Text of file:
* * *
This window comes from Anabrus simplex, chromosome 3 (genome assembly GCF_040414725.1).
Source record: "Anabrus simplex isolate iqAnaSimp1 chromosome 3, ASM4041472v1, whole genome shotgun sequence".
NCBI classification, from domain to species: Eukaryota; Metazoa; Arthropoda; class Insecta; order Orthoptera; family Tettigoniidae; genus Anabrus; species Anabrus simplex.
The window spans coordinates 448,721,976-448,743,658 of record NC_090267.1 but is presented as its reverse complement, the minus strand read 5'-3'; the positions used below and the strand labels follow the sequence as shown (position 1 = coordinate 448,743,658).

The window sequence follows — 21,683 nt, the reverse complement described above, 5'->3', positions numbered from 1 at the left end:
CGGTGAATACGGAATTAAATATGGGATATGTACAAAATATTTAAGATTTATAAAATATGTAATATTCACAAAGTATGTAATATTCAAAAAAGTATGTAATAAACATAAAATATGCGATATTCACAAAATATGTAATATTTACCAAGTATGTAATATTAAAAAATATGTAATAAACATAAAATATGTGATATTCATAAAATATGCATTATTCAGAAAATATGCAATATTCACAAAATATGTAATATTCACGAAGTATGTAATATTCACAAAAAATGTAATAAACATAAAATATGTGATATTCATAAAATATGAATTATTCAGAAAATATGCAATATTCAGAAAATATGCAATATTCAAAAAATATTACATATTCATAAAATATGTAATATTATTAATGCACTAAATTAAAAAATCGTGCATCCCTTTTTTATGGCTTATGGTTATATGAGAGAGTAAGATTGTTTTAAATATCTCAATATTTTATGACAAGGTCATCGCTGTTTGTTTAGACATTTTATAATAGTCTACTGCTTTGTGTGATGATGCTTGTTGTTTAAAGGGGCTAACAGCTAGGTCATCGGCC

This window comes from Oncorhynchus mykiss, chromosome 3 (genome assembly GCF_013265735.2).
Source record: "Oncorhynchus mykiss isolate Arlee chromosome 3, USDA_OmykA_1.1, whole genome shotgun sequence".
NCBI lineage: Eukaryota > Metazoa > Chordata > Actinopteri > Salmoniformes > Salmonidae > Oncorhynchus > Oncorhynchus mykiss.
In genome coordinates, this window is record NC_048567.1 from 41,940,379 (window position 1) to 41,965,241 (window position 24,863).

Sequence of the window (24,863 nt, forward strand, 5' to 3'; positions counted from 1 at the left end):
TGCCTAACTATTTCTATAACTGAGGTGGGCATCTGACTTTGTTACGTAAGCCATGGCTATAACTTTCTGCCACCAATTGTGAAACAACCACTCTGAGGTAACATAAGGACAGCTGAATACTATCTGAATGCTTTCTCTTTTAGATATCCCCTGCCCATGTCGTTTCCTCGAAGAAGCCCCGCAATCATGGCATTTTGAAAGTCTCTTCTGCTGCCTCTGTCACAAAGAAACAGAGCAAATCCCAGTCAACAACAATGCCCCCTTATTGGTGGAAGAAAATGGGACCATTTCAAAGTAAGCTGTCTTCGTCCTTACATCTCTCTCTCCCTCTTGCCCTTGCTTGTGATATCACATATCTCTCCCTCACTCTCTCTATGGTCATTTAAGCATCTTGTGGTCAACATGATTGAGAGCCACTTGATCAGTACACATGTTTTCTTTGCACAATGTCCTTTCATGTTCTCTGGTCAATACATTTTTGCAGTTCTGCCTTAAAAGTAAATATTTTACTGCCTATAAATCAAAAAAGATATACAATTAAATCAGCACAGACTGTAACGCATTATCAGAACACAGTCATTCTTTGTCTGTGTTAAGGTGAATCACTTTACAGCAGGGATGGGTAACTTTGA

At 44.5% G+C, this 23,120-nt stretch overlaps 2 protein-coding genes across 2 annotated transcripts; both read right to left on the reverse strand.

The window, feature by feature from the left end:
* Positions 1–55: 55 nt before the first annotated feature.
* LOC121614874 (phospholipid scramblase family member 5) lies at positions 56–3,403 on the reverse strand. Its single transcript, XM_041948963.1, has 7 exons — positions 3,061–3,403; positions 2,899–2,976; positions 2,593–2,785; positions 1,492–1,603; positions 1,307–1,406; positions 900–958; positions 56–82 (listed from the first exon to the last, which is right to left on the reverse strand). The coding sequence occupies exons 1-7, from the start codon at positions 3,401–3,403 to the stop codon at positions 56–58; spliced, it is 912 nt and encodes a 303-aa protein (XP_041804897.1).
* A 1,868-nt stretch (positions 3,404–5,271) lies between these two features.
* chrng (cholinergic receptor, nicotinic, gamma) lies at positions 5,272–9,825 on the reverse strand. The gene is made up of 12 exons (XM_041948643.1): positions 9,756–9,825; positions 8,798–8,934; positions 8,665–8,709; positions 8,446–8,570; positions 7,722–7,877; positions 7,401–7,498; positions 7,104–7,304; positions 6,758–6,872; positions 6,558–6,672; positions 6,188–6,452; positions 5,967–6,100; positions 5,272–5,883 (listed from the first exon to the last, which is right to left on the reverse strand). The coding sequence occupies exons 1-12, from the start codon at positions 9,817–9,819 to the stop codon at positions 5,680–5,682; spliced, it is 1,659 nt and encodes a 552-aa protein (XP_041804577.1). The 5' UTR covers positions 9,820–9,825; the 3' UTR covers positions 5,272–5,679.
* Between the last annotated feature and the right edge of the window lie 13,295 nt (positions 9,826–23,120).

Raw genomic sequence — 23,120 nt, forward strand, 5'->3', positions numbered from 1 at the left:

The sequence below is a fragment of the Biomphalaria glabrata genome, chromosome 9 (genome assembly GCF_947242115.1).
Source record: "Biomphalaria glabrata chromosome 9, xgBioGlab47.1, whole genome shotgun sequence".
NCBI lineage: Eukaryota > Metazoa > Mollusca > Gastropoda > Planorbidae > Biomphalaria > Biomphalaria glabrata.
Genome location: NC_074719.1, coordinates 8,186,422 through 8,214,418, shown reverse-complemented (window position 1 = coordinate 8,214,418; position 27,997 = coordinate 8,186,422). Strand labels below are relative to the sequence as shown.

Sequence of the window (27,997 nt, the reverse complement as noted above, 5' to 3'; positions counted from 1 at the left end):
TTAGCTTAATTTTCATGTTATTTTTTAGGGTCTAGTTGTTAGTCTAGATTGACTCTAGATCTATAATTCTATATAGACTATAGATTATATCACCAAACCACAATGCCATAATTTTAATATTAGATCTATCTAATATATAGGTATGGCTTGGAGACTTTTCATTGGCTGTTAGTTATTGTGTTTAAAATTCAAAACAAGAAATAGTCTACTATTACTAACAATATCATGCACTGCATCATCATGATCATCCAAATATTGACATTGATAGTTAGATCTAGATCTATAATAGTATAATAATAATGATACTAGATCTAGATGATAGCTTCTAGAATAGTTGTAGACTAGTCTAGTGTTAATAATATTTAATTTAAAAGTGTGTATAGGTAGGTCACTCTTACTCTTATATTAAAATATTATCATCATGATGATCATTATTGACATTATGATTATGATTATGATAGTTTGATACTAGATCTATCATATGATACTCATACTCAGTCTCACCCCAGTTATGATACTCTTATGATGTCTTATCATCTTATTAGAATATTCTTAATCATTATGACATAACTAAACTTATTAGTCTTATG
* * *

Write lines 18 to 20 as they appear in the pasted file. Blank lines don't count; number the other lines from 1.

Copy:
* chrng (cholinergic receptor, nicotinic, gamma) lies at positions 5,272–9,825 on the reverse strand. The gene is made up of 12 exons (XM_041948643.1): positions 9,756–9,825; positions 8,798–8,934; positions 8,665–8,709; positions 8,446–8,570; positions 7,722–7,877; positions 7,401–7,498; positions 7,104–7,304; positions 6,758–6,872; positions 6,558–6,672; positions 6,188–6,452; positions 5,967–6,100; positions 5,272–5,883 (listed from the first exon to the last, which is right to left on the reverse strand). The coding sequence occupies exons 1-12, from the start codon at positions 9,817–9,819 to the stop codon at positions 5,680–5,682; spliced, it is 1,659 nt and encodes a 552-aa protein (XP_041804577.1). The 5' UTR covers positions 9,820–9,825; the 3' UTR covers positions 5,272–5,679.
* Between the last annotated feature and the right edge of the window lie 13,295 nt (positions 9,826–23,120).

Raw genomic sequence — 23,120 nt, forward strand, 5'->3', positions numbered from 1 at the left: